ISLAMABAD – Pakistan Ambassador to the United States, Sherry Rehman, has refused to resume her duties following the opposition parties’ demand for immediate removal of envoys appointed on political grounds ahead of the next general elections.

Sources privy to this development told The Nation that Sherry Rehman, who is in Pakistan these days, would stay back until a caretaker government was put in place and it gave her the green signal to resume her duties in Washington.

A few days ago, Pakistan Muslim League-Nawaz central leader and Opposition Leader in the National Assembly Chaudhry Nisar Ali Khan demanded immediate removal of all the ambassadors appointed on political grounds, with a specific reference to the country’s ambassador to the United States, Sherry Rehman, and Pakistan’s High Commissioner to the UK, Wajid Shamsul Hassan – both Pakistan People's Party leaders. Nisar Ali Khan was of the view that both these envoys could manipulate the overseas voters, and hence cause damage to the PML-N’s vote bank in the countries of their postings.

Sources said Sherry Rehman during her meetings with the president and prime minister had raised her apprehensions about the objections being raised on her by the opposition parties, and expressed her inability to resume her duties before getting some assurances from the caretaker prime minister.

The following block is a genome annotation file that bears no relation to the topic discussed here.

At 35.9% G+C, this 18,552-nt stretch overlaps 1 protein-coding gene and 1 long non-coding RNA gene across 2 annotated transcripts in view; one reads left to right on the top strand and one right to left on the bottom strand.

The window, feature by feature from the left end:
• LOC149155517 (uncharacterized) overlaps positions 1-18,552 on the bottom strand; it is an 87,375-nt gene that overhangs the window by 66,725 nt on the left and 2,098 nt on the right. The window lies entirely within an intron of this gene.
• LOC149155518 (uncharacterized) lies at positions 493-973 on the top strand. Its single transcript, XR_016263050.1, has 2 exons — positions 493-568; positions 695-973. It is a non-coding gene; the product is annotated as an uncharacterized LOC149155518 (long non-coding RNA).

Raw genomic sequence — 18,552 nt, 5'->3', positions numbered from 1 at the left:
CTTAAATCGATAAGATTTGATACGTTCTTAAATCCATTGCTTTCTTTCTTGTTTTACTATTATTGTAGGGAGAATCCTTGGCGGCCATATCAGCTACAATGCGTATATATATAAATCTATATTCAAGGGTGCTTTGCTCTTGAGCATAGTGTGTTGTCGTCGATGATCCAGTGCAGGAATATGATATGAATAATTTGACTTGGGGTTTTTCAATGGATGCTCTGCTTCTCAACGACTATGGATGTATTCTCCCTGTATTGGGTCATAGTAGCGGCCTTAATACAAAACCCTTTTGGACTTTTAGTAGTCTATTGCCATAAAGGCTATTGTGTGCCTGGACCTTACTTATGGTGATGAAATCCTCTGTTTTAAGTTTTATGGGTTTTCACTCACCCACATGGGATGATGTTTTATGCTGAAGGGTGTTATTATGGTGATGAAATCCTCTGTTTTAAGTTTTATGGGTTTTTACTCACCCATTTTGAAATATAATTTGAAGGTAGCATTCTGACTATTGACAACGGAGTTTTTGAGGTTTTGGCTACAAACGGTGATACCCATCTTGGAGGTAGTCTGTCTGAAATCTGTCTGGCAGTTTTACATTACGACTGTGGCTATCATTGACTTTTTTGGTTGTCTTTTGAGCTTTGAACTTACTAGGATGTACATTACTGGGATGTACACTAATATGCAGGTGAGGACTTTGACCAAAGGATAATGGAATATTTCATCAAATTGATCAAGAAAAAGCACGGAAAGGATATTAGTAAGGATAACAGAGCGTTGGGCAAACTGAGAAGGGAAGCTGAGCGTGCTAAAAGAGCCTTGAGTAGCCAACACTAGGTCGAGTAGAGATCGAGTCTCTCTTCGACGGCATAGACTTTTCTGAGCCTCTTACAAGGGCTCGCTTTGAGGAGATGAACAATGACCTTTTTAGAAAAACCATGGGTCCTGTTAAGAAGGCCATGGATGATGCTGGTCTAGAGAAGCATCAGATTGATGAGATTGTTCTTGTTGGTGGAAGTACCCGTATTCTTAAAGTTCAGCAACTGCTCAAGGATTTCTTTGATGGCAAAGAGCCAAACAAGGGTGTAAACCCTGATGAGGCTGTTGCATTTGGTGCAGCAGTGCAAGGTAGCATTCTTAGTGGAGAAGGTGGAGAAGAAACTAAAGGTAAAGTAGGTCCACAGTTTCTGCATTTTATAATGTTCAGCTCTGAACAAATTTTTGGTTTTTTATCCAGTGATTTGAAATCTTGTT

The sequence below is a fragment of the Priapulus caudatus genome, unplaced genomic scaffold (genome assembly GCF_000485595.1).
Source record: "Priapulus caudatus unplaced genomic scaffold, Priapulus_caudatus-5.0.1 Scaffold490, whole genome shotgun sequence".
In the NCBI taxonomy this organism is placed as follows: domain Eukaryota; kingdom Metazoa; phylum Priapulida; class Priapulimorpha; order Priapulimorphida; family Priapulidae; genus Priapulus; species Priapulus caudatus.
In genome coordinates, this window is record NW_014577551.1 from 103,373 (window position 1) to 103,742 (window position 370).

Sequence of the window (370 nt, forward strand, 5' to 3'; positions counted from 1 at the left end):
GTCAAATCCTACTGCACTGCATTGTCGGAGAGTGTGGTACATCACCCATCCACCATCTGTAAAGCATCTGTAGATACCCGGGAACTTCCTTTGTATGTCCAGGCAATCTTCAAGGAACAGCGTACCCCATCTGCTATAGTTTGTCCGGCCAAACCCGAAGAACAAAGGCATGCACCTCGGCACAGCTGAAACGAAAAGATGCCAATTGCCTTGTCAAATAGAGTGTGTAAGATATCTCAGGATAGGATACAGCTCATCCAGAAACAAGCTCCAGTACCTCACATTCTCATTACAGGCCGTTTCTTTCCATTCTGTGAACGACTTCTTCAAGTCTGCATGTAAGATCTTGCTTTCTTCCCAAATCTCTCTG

The sources said President Asif Ali Zardari was displeased over her demeanour, but he kept quite owing to the unclear situation, as the interim prime minister or even the Election Commission of Pakistan could pass orders for her removal owing to pressure from the opposition parties.

Sources in the Ministry of Foreign Affairs said the ministry had completed the spadework to replace Sherry Rehman and Wajid Shamsul Hassan in case they got such instructions from the caretaker prime minister or the Election Commission of Pakistan.

The sources said even Foreign Minister Hina Rabbani Khar was on board and the paperwork for these replacements was complete and when some orders to the ministry were given from the competent authority, the replacements would be made forthwith. The career officer at the Ministry of Foreign Affairs were against the political appointments for foreign missions and it was the general view among these officers that such appointments in the past had failed to yield the desired results.